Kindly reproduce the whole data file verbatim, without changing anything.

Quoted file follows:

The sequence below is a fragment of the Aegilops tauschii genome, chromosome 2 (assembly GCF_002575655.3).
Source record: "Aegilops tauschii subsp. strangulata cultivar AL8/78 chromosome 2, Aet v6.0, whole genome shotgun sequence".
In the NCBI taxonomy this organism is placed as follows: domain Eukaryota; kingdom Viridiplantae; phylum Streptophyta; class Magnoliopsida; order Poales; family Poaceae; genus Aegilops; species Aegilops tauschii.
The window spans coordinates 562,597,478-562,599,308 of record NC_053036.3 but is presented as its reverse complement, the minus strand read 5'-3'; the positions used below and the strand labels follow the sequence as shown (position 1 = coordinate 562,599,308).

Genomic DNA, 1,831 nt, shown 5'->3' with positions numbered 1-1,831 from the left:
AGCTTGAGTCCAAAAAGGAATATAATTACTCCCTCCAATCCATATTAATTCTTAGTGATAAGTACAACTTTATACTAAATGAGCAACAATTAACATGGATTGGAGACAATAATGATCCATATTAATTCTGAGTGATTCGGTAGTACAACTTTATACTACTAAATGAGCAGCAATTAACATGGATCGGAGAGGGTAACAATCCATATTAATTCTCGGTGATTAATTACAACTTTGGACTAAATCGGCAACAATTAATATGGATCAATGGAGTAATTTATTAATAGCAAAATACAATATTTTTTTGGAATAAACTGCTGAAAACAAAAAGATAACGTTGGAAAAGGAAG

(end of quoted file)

The sequence below is a fragment of the Aegilops tauschii genome, chromosome 2 (assembly GCF_002575655.3).
Source record: "Aegilops tauschii subsp. strangulata cultivar AL8/78 chromosome 2, Aet v6.0, whole genome shotgun sequence".
In the NCBI taxonomy this organism is placed as follows: domain Eukaryota; kingdom Viridiplantae; phylum Streptophyta; class Magnoliopsida; order Poales; family Poaceae; genus Aegilops; species Aegilops tauschii.
The window spans coordinates 562,597,478-562,599,308 of record NC_053036.3 but is presented as its reverse complement, the minus strand read 5'-3'; the positions used below and the strand labels follow the sequence as shown (position 1 = coordinate 562,599,308).

Genomic DNA, 1,831 nt, shown 5'->3' with positions numbered 1-1,831 from the left:
AGCTTGAGTCCAAAAAGGAATATAATTACTCCCTCCAATCCATATTAATTCTTAGTGATAAGTACAACTTTATACTAAATGAGCAACAATTAACATGGATTGGAGACAATAATGATCCATATTAATTCTGAGTGATTCGGTAGTACAACTTTATACTACTAAATGAGCAGCAATTAACATGGATCGGAGAGGGTAACAATCCATATTAATTCTCGGTGATTAATTACAACTTTGGACTAAATCGGCAACAATTAATATGGATCAATGGAGTAATTTATTAATAGCAAAATACAATATTTTTTTGGAATAAACTGCTGAAAACAAAAAGATAACGTTGGAAAAGGAAG